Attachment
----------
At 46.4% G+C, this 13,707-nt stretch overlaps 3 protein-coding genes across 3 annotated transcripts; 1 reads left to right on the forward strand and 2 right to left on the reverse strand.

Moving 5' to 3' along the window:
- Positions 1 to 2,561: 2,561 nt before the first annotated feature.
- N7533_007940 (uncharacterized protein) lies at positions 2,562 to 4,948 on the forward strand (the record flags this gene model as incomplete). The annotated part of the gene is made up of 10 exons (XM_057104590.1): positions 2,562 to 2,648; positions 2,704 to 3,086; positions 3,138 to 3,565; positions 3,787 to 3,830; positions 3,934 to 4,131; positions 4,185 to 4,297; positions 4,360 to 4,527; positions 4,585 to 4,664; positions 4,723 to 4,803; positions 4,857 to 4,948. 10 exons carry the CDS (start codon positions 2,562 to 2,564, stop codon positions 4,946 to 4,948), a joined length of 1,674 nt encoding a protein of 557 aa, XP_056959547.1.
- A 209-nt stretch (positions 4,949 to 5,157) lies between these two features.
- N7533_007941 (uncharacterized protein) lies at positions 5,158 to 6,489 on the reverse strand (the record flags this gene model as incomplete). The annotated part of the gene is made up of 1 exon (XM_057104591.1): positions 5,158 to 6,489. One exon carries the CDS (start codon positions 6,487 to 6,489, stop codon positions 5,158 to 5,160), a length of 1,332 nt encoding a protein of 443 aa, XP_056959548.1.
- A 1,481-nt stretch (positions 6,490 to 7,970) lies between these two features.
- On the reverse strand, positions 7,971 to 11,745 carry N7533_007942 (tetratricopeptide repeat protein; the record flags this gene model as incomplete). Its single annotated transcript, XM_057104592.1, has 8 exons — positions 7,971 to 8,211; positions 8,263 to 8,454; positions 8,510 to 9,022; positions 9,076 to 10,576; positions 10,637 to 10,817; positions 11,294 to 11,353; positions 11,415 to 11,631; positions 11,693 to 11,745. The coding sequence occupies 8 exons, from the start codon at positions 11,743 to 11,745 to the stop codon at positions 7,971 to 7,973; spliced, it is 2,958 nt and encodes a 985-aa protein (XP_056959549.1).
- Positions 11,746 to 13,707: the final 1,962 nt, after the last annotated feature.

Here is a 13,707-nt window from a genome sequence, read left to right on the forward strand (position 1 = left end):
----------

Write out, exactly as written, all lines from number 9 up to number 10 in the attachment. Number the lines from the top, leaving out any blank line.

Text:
- Positions 11,746 to 13,707: the final 1,962 nt, after the last annotated feature.

Here is a 13,707-nt window from a genome sequence, read left to right on the forward strand (position 1 = left end):